Commentary (Komaki)-Anemia Treatment and the Radiation Oncologist: Optimizing Patient Outcomes

November 1, 2001
Ritsuko Komaki, MD

Oncology, ONCOLOGY Vol 15 No 11, Volume 15, Issue 11

Anemia is a frequent complication of cancer and its associated treatment. Although its occurrence is well documented in the chemotherapy setting, the prevalence and nature of anemia in the radiation oncology setting

This article reviews the recent literature documenting that anemia is one of the important prognostic factors among cancer patients. The authors suggest that anemia could be correlated with quality of life in addition to outcomes factors such as locoregional control and disease-free survival. They emphasize articles published between 1989 and 2001 that report the significance of anemia among patients treated with radiation therapy and describe the potential strategies for overcoming hypoxia by correcting the anemia.

Original Reports

The main criticism of this review is that the authors neglected the original articles describing the relationship between hemoglobin levels and local control rate in patients with carcinoma of the cervix and larynx.[1,2] Anemia associated with high risk of local failure was thought to be related to decreased oxygen supply to the tumor, which reduced radiosensitivity in patients with cervical or head and neck cancer. Therefore, the suggestion by Drs. Shasha and Harrison that "the prevalence and nature of anemia in the radiation oncology setting have been inadequately characterized" is not quite correct.

More recent articles have documented quality of life and prognostic factors associated with anemia among patients receiving chemotherapy, with or without other treatment modalities. I would like to remind oncologists to read the original study published by Dr. Raymond S. Bush and his colleagues in 2,803 patients with cervical cancer treated by radiation therapy at the Princess Margaret Hospital.[3] These investigators clearly noted that anemia was related to patient outcomes especially among those with more advanced disease (eg, stage IIB and III). In their randomized trial, intervention to increase hemoglobin levels prior to initiating radiation therapy produced markedly positive results.

Study patients had stage IIB or III carcinoma of the uterine cervix and hemoglobin levels between 10 and 12.5 g/dL. They were randomized to receive a red blood cell transfusion to raise their hemoglobin levels above 12.5 g/dL prior to standard pelvic radiation therapy vs observation. Patients given transfusions showed a significant increase in local control and disease-specific survival rates, compared to those who were observed without transfusion (P < .01).[3] However, this improvement was not significant among those with early-stage cervical cancer.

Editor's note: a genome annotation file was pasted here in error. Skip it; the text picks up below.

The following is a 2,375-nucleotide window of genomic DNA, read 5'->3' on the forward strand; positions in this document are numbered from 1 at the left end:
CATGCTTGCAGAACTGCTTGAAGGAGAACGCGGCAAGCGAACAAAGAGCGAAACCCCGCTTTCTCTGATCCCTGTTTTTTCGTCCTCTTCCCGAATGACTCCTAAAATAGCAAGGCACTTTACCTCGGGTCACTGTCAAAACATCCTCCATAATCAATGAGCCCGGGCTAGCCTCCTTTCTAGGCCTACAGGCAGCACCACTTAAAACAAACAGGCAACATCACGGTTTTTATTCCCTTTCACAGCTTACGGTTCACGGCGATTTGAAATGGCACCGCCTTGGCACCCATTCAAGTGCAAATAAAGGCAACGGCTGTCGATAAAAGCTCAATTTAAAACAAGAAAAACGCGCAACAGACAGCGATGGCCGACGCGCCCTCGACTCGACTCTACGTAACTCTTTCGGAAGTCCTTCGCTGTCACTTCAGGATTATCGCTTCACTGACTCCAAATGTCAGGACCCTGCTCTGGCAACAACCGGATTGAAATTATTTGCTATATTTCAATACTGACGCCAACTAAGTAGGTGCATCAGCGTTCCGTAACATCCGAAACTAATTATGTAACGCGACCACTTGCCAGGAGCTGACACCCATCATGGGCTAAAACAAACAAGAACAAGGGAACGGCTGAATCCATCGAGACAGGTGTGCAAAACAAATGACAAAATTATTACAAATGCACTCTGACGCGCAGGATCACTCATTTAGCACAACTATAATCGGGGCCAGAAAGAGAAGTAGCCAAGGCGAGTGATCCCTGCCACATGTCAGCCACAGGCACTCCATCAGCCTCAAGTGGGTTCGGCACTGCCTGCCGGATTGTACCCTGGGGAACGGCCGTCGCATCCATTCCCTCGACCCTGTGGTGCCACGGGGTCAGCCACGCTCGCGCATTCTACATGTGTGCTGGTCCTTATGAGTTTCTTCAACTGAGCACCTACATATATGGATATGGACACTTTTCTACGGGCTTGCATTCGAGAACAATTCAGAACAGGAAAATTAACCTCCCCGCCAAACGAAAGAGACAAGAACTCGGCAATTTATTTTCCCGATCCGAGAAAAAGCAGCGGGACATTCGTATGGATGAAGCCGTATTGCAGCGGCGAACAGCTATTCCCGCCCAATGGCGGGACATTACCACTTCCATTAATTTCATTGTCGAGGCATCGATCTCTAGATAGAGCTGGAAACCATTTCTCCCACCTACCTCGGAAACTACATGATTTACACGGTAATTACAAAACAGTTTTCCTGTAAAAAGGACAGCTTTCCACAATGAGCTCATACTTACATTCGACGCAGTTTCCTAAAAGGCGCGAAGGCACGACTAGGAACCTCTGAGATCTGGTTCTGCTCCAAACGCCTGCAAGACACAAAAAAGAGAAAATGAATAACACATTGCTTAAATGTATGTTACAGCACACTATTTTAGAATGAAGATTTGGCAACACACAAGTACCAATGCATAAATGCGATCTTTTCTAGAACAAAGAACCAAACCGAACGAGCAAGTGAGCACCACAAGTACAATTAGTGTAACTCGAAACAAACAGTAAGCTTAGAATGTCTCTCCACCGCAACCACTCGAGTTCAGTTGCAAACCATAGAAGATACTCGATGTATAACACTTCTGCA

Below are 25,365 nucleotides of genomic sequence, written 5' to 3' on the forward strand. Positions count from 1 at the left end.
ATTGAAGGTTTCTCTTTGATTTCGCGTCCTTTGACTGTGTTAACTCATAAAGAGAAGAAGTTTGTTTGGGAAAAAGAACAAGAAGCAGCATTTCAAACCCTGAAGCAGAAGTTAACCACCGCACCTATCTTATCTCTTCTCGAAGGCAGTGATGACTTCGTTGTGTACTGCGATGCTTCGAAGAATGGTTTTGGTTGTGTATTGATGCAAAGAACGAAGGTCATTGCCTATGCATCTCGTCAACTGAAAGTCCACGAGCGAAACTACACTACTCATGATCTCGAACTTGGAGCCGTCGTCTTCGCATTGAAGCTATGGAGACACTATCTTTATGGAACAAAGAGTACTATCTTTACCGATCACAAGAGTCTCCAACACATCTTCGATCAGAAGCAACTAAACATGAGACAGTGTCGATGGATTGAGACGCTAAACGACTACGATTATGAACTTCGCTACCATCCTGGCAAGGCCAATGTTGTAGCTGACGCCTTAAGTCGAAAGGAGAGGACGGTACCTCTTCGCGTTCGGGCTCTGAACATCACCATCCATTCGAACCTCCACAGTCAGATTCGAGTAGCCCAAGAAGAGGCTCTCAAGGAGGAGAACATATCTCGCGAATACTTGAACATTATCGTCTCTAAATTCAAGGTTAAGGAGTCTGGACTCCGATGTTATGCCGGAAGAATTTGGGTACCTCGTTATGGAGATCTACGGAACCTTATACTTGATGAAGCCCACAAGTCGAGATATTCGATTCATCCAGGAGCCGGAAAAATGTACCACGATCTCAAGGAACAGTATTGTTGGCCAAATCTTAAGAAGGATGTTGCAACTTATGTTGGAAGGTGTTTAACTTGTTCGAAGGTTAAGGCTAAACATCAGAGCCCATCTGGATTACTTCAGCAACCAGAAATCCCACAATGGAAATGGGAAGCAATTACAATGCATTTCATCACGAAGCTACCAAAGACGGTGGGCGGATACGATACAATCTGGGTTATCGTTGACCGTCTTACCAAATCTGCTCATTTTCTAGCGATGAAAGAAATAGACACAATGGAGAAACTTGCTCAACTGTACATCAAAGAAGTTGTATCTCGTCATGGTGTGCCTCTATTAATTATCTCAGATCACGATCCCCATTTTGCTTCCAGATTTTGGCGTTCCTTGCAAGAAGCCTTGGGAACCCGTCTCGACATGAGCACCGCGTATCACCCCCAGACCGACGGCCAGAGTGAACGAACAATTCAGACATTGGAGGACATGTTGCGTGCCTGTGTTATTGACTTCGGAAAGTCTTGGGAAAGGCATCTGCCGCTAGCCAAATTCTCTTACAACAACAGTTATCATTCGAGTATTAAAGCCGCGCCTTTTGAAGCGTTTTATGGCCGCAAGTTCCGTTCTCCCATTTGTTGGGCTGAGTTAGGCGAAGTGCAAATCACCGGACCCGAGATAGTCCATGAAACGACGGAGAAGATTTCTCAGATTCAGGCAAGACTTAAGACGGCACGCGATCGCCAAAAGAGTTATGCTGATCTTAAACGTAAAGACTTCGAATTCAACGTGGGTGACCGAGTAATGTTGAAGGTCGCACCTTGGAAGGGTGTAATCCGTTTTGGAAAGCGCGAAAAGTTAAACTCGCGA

Erythropoietin

Over the next decade, major concerns developed regarding blood transfusions because of the transmission of hepatitis and HIV.[4] Moreover, whether the improvement in locoregional control would lead to improvement in outcome was also questioned. It was suggested that patients who presented with low hemoglobin levels may have a poor outcome despite subsequent improvement in hemoglobin levels via transfusion. These concerns became less important once recombinant human erythropoietin (Epogen, Procrit) with ferrous sulfate was shown to significantly increase hemoglobin levels (without a blood transfusion).[5] Over 400 anemic cancer patients were enrolled in prospective randomized clinical trials that compared subcutaneous erythropoietin to placebo. Some patients received chemotherapy concurrently. In one such trial, the quality of life of patients who received erythropoietin improved significantly, compared to patients given placebo.[6]

We have accumulated sufficient evidence demonstrating that the maintenance of hemoglobin levels above 12 g/dL will improve locoregional control and disease-free survival in patients with cervical, head and neck, non-small-cell lung, and bladder cancer. There is still some controversy, however, regarding whether hypoxia of the tumor is correlated to hemoglobin level. This question can be answered by direct measurement of the oxygenation of the tumor or through fluorodeoxyglucose positron-emission tomography (FDG-PET) correlated to hemoglobin levels and responsiveness to radiation therapy. The imaging of hypoxia and the results of trials of hypoxic sensitizers have been gradually improving.

Conclusions

In summary, it is important to maintain hemoglobin levels, especially among patients who have received multimodality treatment such as induction chemotherapy with or without radiotherapy followed by surgery, surgery followed by radiation therapy with or without chemotherapy, or chemoradiotherapy alone. Recent trends in cancer management emphasize a multidisciplinary approach that could cause anemia in many more patients than those who present with the condition at the time of cancer diagnosis. At the very least, we can improve the quality of life of cancer patients by maintaining hemoglobin levels.

References:

1. Taskinen PJ: Radiotherapy and TNM classification of cancer of the larynx. Acta Radiol (suppl 287):1-21, 1969.

2. Hierlihy P, Jenkin RDT, Stryker JA: Anaemia as a prognostic factor in cancer of the cervix. Can Med Assoc J 100:1100-1102, 1969.

3. Bush RS, Jenkin RDT, Allt WEC, et al: Definitive evidence for hypoxic cells influencing cure in cancer therapy. Br J Cancer 37:302-306, 1978.

4. Walker RH: Special report: Transfusion risks. Am J Clin Pathol 88:374-378, 1987.

5. Lavey RS, Dempsey WH: Erythropoietin increases hemoglobin in cancer patients during radiation therapy. Int J Radiat Oncol Biol Phys 27:1147-1152, 1993.

6. Abels RI: Use of recombinant human erythropoietin in the treatment of anemia in patients who have cancer. Semin Oncol 19(suppl 8):29-35, 1992.

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